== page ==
There are several types of treatment systems available on the market or currently in development. They work on the principles of one or a combination of mechanical, physical and chemical.
- Filter and ultraviolet: systems filter the particulates and bigger organisms followed by UV disinfection.
- Filter and electrolysis: systems filter the particulates and the bigger organisms followed by injection of active substances generated from the electrolysis.
- Filter and chemical injection: systems filter the particulates and the bigger organisms followed by injection of a chemical solution.
- Ozone: disinfection through injection of O3.
- Inert gas and ultrasonic: diffusing inert gas directly into the ballast tank to deoxygenate the water and using ultrasonic shockwaves to treat anaerobic organisms and bacteria.
Choosing the right treatment system is not going to be simple.
With the limited number of currently available treatment systems to achieve both IMO and USCG type approval, shipowners have a very difficult decision to make. There is a serious risk that when selecting and installing an IMO compliant system it might not gain type approval by the USCG.
Discharge performance standards
The discharge standards for the USCG are similar to IMO BWM Convention D-2 standards. The numerical values for organisms and microorganisms are the same.
However, prior to VIDA, there was a significant difference between the two standards. The USCG regulation stated that organisms must not be “living”. This was in contrast to IMO international ballast water regulations which refer to “viable” organisms (their ability to reproduce).
VIDA amended the USCG regulations by accepting that organisms that cannot reproduce (“non-viable”) are not considered “living”, therefore aligning with IMO discharge standards.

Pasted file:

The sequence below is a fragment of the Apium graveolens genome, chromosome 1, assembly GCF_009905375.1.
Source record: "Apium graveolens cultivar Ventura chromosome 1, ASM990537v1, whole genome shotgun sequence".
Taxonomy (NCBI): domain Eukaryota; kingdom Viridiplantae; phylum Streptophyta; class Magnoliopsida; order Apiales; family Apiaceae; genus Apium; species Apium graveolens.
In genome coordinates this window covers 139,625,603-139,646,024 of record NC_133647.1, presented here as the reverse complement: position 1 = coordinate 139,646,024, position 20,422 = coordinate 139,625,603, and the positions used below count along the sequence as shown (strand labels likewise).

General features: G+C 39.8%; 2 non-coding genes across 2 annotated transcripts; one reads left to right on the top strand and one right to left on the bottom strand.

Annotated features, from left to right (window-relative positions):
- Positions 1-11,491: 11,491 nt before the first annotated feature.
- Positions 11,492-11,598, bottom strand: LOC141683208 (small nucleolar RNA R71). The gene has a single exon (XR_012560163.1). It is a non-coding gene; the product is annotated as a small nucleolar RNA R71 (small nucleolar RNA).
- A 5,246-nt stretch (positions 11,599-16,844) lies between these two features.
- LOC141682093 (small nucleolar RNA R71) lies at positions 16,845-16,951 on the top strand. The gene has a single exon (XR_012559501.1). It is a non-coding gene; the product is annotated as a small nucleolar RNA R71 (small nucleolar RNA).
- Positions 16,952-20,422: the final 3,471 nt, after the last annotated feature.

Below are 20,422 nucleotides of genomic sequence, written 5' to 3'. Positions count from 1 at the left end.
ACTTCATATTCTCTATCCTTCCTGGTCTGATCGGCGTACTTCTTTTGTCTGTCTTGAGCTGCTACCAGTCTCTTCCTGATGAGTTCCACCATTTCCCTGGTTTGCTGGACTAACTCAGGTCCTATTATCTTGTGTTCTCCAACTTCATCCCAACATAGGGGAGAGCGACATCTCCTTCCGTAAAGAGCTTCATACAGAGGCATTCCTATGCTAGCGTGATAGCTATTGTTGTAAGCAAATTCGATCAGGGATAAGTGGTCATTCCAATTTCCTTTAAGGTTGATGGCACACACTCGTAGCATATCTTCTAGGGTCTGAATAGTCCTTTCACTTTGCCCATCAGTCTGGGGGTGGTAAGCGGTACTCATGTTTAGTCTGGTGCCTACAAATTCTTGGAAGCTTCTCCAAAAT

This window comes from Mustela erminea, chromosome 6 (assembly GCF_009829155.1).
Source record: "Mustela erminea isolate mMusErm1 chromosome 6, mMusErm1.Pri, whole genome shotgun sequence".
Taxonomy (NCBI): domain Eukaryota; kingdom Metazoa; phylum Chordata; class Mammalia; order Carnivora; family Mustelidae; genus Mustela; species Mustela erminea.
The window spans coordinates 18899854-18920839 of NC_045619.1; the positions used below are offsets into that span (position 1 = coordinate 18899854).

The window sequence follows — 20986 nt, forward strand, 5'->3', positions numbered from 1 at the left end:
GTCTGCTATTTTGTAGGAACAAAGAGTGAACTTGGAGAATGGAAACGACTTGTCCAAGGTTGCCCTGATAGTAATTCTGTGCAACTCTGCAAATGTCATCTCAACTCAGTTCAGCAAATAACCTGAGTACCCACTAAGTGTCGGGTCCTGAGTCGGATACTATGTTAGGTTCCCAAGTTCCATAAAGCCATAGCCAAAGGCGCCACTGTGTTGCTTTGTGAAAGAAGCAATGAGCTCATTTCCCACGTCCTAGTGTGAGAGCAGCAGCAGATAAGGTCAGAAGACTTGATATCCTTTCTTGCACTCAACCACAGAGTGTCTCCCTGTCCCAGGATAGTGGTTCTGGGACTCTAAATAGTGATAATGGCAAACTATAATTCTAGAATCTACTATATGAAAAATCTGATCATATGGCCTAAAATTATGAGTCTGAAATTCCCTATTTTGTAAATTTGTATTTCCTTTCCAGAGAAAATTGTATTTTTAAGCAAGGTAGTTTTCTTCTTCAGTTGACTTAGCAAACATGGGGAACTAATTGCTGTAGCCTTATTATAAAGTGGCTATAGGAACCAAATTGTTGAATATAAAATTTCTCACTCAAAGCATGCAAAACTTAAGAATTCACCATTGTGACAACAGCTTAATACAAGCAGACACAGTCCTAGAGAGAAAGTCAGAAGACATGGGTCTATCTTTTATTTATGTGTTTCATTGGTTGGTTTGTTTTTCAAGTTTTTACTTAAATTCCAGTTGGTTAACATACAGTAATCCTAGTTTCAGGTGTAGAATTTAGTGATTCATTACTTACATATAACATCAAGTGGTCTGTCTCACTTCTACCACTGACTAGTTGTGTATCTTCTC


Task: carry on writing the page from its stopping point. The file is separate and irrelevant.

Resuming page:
Organisms surviving the treatment process can find themselves in an environment without predators and an abundance of food. This can lead to accelerated growth and multiplication.
Concerns on this potential for regrowth within the ballast tank have been raised by a number of parties. The most prominent fear is that for vessels fitted with systems that do not have secondary disinfection (i.e. treatment when deballasting), the scale of regrowth during a voyage will result in discharged ballast water failing the regulatory discharge performance standard.
What are the penalties for non-compliance?
The IMO BWM Convention states in Article 8 that a vessel violating the convention could be subject to action by both the Flag State and the country in which it took place. Penalties and sanctions will therefore be determined by the relevant jurisdiction.
In the United States, federal penalties are addressed in 33 CFR Part 151 (Subpart D) and states that a person who violates is liable for a civil penalty not to exceed $35,000. Each day of a continuing violation constitutes a separate violation. Also, any persons who knowingly violate the regulations are guilty of a class C felony.
A vessel could very well be subject to additional penalties imposed by the US State in which the violation occurred.